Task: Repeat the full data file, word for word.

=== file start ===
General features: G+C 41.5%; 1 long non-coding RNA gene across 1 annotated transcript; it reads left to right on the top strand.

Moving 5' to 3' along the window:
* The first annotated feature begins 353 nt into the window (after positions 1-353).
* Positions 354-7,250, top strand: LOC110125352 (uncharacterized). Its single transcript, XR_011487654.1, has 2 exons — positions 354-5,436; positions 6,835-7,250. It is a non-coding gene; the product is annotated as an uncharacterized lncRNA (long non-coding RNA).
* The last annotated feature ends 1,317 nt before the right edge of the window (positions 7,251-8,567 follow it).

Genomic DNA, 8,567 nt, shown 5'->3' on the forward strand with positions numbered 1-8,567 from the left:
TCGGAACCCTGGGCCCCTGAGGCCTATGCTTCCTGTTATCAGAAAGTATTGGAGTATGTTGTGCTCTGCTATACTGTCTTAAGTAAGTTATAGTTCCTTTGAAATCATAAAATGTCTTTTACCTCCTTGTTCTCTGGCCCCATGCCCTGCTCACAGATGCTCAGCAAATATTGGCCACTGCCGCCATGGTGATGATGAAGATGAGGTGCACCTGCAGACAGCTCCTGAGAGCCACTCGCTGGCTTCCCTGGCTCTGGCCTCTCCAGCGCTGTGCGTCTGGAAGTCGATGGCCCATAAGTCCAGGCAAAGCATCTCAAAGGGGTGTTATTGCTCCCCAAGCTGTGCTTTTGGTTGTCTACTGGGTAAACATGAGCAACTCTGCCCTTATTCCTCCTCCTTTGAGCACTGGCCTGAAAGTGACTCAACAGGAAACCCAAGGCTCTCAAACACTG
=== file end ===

General features: G+C 41.5%; 1 long non-coding RNA gene across 1 annotated transcript; it reads left to right on the top strand.

Moving 5' to 3' along the window:
* The first annotated feature begins 353 nt into the window (after positions 1-353).
* Positions 354-7,250, top strand: LOC110125352 (uncharacterized). Its single transcript, XR_011487654.1, has 2 exons — positions 354-5,436; positions 6,835-7,250. It is a non-coding gene; the product is annotated as an uncharacterized lncRNA (long non-coding RNA).
* The last annotated feature ends 1,317 nt before the right edge of the window (positions 7,251-8,567 follow it).

Genomic DNA, 8,567 nt, shown 5'->3' on the forward strand with positions numbered 1-8,567 from the left:
TCGGAACCCTGGGCCCCTGAGGCCTATGCTTCCTGTTATCAGAAAGTATTGGAGTATGTTGTGCTCTGCTATACTGTCTTAAGTAAGTTATAGTTCCTTTGAAATCATAAAATGTCTTTTACCTCCTTGTTCTCTGGCCCCATGCCCTGCTCACAGATGCTCAGCAAATATTGGCCACTGCCGCCATGGTGATGATGAAGATGAGGTGCACCTGCAGACAGCTCCTGAGAGCCACTCGCTGGCTTCCCTGGCTCTGGCCTCTCCAGCGCTGTGCGTCTGGAAGTCGATGGCCCATAAGTCCAGGCAAAGCATCTCAAAGGGGTGTTATTGCTCCCCAAGCTGTGCTTTTGGTTGTCTACTGGGTAAACATGAGCAACTCTGCCCTTATTCCTCCTCCTTTGAGCACTGGCCTGAAAGTGACTCAACAGGAAACCCAAGGCTCTCAAACACTG